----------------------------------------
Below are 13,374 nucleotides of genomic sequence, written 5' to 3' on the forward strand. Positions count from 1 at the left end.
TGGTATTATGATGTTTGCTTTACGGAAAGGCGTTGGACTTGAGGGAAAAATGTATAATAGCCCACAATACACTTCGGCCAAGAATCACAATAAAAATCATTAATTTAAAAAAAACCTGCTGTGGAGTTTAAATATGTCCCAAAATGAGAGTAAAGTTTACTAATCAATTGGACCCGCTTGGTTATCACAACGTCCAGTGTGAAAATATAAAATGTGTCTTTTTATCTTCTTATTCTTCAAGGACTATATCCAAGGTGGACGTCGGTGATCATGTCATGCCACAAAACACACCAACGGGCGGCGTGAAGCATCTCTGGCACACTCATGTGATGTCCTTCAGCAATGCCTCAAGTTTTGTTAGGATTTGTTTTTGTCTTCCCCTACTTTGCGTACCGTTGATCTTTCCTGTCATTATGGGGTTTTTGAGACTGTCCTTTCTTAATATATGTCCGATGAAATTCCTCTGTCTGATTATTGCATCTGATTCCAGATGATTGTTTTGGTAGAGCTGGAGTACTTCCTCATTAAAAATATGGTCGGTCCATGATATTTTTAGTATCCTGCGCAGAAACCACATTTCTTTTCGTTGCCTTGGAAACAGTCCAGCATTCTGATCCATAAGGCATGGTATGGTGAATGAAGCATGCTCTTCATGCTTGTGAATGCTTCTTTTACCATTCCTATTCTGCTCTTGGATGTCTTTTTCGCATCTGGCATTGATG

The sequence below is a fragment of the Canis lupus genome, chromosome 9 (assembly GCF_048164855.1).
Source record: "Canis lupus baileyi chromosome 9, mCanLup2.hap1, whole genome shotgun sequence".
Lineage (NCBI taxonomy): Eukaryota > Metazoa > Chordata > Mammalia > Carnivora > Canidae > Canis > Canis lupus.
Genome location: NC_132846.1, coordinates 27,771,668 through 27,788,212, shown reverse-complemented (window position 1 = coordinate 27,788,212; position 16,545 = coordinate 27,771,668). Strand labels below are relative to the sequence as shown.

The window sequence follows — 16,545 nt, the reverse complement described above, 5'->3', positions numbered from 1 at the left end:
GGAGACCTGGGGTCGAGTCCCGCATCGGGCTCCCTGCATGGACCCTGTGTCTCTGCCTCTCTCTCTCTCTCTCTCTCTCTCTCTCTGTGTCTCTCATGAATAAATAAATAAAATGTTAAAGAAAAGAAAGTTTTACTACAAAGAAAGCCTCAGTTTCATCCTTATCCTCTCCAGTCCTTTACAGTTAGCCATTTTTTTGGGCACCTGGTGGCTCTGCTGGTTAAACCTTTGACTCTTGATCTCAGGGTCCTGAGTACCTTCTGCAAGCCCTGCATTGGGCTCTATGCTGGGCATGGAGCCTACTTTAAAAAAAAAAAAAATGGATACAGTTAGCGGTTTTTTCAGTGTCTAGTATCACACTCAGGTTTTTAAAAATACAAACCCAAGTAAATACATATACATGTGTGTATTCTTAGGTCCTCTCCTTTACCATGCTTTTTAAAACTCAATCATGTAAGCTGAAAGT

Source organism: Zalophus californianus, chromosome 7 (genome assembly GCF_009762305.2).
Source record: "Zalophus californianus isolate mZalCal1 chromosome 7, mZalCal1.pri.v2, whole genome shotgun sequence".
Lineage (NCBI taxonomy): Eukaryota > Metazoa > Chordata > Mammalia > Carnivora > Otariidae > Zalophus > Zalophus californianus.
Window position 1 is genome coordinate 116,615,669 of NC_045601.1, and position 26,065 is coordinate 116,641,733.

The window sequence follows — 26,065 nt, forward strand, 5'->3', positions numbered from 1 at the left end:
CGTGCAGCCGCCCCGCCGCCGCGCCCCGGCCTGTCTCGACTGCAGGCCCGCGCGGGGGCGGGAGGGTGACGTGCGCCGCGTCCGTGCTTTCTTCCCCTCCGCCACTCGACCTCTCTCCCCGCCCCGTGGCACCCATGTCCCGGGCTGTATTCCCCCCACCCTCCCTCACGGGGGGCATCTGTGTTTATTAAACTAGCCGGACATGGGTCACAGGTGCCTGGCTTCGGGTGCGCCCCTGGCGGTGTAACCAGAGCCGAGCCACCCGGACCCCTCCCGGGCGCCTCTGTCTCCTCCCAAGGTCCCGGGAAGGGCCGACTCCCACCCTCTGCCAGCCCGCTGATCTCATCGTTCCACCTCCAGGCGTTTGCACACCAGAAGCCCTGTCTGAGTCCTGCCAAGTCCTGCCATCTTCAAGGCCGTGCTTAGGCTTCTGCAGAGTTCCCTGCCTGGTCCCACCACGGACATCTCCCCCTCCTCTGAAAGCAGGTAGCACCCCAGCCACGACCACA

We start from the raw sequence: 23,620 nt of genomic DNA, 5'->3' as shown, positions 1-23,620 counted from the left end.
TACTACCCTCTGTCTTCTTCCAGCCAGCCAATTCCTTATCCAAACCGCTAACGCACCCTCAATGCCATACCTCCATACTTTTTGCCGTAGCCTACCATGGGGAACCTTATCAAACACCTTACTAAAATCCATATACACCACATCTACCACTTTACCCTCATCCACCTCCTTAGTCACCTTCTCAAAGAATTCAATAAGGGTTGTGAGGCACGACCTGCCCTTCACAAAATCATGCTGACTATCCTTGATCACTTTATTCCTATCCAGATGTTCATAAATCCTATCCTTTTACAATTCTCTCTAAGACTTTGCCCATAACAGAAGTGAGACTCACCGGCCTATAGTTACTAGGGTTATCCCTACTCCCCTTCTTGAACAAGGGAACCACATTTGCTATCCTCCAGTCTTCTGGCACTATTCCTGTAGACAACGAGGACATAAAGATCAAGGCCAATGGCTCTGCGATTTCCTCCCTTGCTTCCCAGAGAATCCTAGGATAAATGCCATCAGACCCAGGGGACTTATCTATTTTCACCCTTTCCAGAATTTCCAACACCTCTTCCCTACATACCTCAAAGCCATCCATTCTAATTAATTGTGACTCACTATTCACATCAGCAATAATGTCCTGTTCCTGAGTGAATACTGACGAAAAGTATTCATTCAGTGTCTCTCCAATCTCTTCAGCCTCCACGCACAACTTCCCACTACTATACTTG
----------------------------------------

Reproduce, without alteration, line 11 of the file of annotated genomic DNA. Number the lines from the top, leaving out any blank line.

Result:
Lineage (NCBI taxonomy): Eukaryota > Metazoa > Chordata > Mammalia > Carnivora > Otariidae > Zalophus > Zalophus californianus.